Dwarf planet mysteries beckon to new horizons

At this very moment one of the fastest spacecraft ever launched - NASA's New Horizons - is hurtling through the void at nearly one million miles per day. Launched in 2006, it has been in flight longer than some missions last, and still has four more years of travel to go.

New Horizons is heading for the lonely world of Pluto on the outer edge of the solar system. Although astronomers now call Pluto a dwarf planet, "it's actually a very large, about 5,000 miles around at the equator," says Alan Stern, principal investigator for the mission. "And it's never been explored." no spacecraft has ever visited Pluto or any dwarf planet.

When New Horizons reaches Pluto it will have traveled 9 ½ years – longer than any spacecraft has ever flown to reach its main target. To save power and reduce wear and tear, it hibernates3 much of the time. But all systems will be ready to spring into action upon arrival in 2015.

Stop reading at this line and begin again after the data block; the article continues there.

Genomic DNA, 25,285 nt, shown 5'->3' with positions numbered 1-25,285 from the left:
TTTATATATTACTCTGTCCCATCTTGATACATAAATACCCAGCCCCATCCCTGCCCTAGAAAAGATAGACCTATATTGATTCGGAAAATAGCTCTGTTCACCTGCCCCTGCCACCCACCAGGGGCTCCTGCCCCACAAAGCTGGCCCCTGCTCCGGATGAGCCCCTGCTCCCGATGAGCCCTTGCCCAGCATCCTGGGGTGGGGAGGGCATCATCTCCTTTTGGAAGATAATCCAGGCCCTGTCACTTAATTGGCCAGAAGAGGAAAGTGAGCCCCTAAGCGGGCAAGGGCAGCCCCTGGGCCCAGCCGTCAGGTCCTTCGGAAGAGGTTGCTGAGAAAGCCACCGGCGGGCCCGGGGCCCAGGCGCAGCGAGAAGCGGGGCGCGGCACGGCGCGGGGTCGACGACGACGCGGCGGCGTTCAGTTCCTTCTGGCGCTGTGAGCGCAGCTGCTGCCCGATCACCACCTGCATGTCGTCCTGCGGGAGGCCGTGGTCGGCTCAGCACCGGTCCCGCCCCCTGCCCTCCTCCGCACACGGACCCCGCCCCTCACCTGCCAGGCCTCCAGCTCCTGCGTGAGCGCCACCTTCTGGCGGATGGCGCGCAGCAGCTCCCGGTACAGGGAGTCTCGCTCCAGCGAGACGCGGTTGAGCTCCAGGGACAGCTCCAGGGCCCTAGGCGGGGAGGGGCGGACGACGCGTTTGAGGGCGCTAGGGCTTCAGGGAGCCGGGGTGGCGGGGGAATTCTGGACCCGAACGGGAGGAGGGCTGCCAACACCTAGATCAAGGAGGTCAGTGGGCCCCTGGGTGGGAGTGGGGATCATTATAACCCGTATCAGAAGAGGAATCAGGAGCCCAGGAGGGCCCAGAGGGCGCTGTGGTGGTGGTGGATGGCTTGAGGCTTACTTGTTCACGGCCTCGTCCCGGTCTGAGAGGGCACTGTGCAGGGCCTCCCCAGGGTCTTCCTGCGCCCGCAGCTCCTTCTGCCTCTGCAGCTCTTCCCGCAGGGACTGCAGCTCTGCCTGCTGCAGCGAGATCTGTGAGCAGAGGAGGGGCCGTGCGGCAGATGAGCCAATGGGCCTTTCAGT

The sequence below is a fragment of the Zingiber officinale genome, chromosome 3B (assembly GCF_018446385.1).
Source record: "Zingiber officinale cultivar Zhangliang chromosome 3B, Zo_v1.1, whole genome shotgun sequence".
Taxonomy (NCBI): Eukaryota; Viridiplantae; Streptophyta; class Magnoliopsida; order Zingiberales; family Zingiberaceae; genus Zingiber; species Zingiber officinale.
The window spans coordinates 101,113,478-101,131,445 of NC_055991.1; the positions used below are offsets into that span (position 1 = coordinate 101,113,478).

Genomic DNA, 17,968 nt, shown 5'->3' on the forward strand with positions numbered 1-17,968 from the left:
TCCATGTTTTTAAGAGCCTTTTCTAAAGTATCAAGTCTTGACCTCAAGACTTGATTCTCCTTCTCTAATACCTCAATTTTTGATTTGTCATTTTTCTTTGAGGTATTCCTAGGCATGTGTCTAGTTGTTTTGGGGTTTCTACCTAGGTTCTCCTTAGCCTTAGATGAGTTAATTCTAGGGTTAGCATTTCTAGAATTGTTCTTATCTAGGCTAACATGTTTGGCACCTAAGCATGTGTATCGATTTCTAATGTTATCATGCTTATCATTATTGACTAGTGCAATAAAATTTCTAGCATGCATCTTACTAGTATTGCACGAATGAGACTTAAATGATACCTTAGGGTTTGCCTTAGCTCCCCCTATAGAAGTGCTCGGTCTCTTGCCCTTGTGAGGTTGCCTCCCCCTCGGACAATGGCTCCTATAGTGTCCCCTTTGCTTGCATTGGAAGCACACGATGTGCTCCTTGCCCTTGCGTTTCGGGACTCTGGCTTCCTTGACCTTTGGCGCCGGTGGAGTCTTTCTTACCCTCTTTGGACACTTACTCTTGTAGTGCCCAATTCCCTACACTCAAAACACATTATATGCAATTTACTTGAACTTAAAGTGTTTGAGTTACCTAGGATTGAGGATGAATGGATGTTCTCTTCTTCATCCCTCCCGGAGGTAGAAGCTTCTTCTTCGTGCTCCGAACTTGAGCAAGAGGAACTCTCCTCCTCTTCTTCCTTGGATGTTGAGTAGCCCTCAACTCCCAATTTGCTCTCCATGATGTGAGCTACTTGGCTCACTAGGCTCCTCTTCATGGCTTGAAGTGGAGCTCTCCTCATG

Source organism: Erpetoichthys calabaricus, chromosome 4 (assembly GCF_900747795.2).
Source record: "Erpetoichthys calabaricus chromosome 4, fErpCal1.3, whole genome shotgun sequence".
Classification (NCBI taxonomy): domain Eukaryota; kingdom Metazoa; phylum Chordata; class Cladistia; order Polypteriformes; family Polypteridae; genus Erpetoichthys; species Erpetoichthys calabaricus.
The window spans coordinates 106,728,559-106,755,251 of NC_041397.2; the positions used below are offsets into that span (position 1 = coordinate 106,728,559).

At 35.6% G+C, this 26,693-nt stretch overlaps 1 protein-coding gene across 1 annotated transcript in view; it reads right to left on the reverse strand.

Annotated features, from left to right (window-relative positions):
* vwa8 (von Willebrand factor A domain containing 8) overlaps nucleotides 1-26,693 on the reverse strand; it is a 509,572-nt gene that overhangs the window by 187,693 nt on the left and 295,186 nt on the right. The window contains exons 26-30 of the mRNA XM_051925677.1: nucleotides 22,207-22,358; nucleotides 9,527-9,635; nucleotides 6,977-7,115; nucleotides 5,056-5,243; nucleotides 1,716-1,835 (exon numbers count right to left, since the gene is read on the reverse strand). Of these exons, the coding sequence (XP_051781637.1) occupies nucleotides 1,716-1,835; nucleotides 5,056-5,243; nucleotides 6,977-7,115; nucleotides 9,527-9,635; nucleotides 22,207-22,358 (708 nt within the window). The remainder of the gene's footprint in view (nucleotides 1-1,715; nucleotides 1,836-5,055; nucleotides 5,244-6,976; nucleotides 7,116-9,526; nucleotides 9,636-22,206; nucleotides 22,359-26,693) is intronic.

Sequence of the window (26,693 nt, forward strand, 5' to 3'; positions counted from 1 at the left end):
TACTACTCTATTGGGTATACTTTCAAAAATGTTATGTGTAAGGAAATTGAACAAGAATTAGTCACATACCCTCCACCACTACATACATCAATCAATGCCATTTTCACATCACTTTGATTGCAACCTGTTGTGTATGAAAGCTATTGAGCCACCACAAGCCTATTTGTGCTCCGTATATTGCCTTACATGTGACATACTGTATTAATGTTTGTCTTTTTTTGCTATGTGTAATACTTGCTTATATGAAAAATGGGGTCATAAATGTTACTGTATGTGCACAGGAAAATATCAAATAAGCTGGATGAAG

Source: science.nasa.gov

Credits: New Horizons is the first mission in NASA's New Frontiers Program of medium-class spacecraft exploration projects. APL manages the mission for NASA's Science Mission Directorate and is operating the spacecraft in flight. NASA's Marshall Space Flight Center in Huntsville, Ala., manages New Frontiers for the agency's Science Mission Directorate in Washington.

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